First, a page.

How do you spell "empower"

I'm not home yet. But I left scowling about something.

How is it that I devote my days to "how essential family involvement is in the healing of women with eating disorders" and manage to come up with such a diametrically opposed view of what involvement means?

Here's my view of involvement:

Speak up to the clinicians - not the patient.
Step up to the care - not leave it to the patient.
Take it seriously - but not expect the patient to be able to.
Put this issue first, and do whatever it takes for as long as it takes.
Learn that this illness is not anyone's fault, but that these are brain disorders, genetic and biological and they rob patients of the ability to engage in therapy and questions and "control."
To talk about nutrition's functional role in brain recovery.
To tell parents about the option of Family-Based Maudsley therapy.
To tell parents they are the very best asset and ally during recovery.
To make sure parents know that caregiving through this illness is hard and harrowing and they should call on every possible resource to support the whole family just as they would for any grave illness.
To never, ever treat this illness as a woman's issue.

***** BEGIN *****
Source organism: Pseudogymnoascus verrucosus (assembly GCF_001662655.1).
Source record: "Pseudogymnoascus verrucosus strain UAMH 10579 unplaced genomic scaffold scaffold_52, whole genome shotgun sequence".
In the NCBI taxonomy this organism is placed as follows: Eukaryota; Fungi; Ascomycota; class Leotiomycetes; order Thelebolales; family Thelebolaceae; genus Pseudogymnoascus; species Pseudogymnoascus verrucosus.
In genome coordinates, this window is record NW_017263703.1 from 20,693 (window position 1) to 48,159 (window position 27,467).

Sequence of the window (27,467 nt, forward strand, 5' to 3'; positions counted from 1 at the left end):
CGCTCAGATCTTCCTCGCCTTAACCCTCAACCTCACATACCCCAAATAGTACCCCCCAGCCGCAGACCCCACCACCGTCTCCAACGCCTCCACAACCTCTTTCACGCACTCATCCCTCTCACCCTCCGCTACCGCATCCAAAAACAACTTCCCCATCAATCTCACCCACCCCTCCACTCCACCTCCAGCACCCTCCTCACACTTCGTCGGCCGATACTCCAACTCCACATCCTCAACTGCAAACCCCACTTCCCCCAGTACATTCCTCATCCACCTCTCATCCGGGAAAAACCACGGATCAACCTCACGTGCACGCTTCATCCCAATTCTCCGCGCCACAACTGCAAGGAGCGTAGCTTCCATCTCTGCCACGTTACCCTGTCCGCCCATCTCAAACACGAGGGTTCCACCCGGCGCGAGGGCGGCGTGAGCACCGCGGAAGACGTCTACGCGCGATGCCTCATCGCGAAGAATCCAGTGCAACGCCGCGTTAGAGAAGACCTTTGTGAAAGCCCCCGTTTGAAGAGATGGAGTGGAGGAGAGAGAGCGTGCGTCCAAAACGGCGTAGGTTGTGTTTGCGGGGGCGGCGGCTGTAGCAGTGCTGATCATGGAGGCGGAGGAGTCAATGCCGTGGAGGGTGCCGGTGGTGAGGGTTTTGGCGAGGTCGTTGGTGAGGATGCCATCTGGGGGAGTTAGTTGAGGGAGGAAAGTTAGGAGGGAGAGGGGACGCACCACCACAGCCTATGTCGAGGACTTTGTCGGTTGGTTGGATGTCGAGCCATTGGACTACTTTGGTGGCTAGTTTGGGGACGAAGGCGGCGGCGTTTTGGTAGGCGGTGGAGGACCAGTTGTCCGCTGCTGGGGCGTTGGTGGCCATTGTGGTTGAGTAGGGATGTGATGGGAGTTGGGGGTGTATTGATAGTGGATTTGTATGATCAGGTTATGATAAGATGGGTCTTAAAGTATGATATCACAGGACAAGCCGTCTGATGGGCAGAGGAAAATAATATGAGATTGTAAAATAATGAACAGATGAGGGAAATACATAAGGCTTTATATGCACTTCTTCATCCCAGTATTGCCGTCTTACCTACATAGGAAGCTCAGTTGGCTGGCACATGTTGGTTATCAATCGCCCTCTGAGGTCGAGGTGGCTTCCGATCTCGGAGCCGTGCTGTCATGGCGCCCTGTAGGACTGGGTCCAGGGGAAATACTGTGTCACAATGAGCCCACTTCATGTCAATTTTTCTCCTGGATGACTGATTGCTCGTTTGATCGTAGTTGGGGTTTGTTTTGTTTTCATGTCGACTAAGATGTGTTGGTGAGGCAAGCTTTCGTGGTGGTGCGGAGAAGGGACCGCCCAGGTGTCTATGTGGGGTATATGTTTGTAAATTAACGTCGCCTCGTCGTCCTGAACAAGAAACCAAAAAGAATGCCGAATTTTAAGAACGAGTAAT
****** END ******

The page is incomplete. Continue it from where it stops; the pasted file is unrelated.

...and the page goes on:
I'm all about empowering families. But I know my approach to doing that doesn't resemble this one.


  1. Basically, Renfrew is tell parents to leave it to the professionals. If we had done that my d would not be here. And, no, she couldn't choose to get better, it was out of her control. I'm so sad that so many parents will believe what Renfrew says.

  2. This sounds very much like the inpatient approach used with us. Disempowering

  3. this young man points out that men get eating disorders too!

  4. What a load of crap - sounds like people trying to provide themselves with job security. There were barely a few nuggets of truth mixed in there.

  5. Laura, just something that caught my eye is that you wrote that you devote your days to "...the healing of women..." but you also wrote "to never...treat this illness as a woman's issue." I think you meant "healing people" and not just women, but I wanted to bring your attention to that inconsistency.

  6. It makes me sad that parents and familes new to eating disorders would find this information, posted by a very well known treatment center, and believe that this approach actually works! Sad to think that they would let their loved ones "make a choice" to starve themselves because they believe the advice they read was from "experts". And even sadder to think that evidence-based information isn't being presented when it could have such life-saving effects.

  7. Anonymous #3, you are right. I was quoting the article I was citing, but it was awkwardly done. Good point.


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